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What Constitutes “Remarriage” for the Sake of New Jersey Alimony?

Happy family couple

After a divorce, clients are often excited to move on with their lives. While we do encourage clients to get back to their regular lives after divorcing, which does include dating, it is important to be careful with new relationships after a New Jersey divorce. New relationships can affect divorce-related issues, including alimony, child support, and even child custody. We recently explored how New Jersey courts evaluate “cohabitation” for the sake of determining whether there are grounds to modify alimony after a New Jersey divorce. Alimony arrangements often also include provisions to reduce or eliminate payments once the recipient remarries. Depending on the state and the court, remarriage may be broader than simply getting a legal marriage. Read on for a discussion of how remarriage is evaluated regarding alimony in New Jersey, and contact an experienced New Jersey alimony lawyer for help with a New Jersey family law matter.

“Remarriage” may require an actual New Jersey marriage license

A recent case is illustrative of how New Jersey courts will evaluate whether one party has remarried for the sake of alimony. A New Jersey couple known as C.S. and W.S. divorced. The divorce agreement included an alimony arrangement, under which alimony would be terminated upon husband W.S.’s remarriage to a new person.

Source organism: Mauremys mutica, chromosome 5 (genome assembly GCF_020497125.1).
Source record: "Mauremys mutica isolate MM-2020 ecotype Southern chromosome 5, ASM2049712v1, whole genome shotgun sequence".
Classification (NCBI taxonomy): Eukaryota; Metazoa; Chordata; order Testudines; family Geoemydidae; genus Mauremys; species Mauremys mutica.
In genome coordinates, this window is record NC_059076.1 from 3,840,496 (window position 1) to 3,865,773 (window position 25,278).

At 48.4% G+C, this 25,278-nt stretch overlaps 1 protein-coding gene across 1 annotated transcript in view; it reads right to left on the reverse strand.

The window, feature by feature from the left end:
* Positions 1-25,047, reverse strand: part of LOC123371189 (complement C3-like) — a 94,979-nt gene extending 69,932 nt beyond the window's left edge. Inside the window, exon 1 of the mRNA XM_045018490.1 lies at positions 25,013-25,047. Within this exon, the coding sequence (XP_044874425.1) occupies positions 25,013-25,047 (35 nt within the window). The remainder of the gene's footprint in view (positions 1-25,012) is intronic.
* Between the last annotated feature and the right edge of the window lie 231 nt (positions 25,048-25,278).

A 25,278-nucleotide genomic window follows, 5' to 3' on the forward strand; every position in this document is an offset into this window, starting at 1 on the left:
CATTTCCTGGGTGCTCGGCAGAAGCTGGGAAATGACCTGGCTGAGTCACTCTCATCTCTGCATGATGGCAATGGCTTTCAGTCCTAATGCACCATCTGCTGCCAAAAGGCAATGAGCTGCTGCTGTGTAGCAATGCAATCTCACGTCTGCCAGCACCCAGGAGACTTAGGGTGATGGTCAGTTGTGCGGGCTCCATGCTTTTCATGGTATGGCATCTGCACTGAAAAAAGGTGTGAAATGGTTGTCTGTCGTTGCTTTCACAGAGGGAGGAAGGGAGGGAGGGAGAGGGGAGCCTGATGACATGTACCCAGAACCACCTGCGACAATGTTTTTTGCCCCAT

In 2015, W.S. and his girlfriend reportedly had a celebration in which the girlfriend told the person officiating that the couple were marrying “in the eyes of God,” although they would not be obtaining a marriage license. The couple both announced the event as a “wedding” on social media platforms, and W.S. had previously referred to being “engaged” in a wedding magazine. C.S. learned of the wedding and went to court seeking to end her alimony obligation.

Despite having all the appearances of a marriage, including an engagement, a wedding, and holding themselves out to friends and family as a couple being married, the family court ruled that the husband had not actually remarried for the purposes of the divorce agreement. The New Jersey Appellate Division agreed: Because W.S. had not obtained a state marriage license, the parties were not technically married under New Jersey law. The alimony arrangement was conditioned on the husband remaining unmarried. Without a legal marriage under New Jersey law, C.S. did not have grounds to terminate her alimony obligation.

If you are receiving alimony after a New Jersey divorce, and you want to keep receiving those payments, it may behoove you to follow W.S.’s example and avoid legal remarriage. Note that, as we have discussed previously, cohabitation is often grounds for reducing or terminating alimony as well as remarriage. Cohabitation does not require remarriage and instead is more concerned with sharing a living space, intertwining finances, and other factors evincing a relationship and financial interdependence. Your New Jersey family law attorney can help you evaluate your best options as a party receiving alimony or help you make the strongest case for modifying or terminating alimony if you are paying your ex-spouse, and they appear to be financially involved with a new partner.

Contact a New Jersey Family Law Attorney

If you’re in need of compassionate, experienced, and talented legal help with alimony, divorce, or other family law matters in New Jersey, contact the Union offices of family law attorney John B. D’Alessandro at 908-964-0102.

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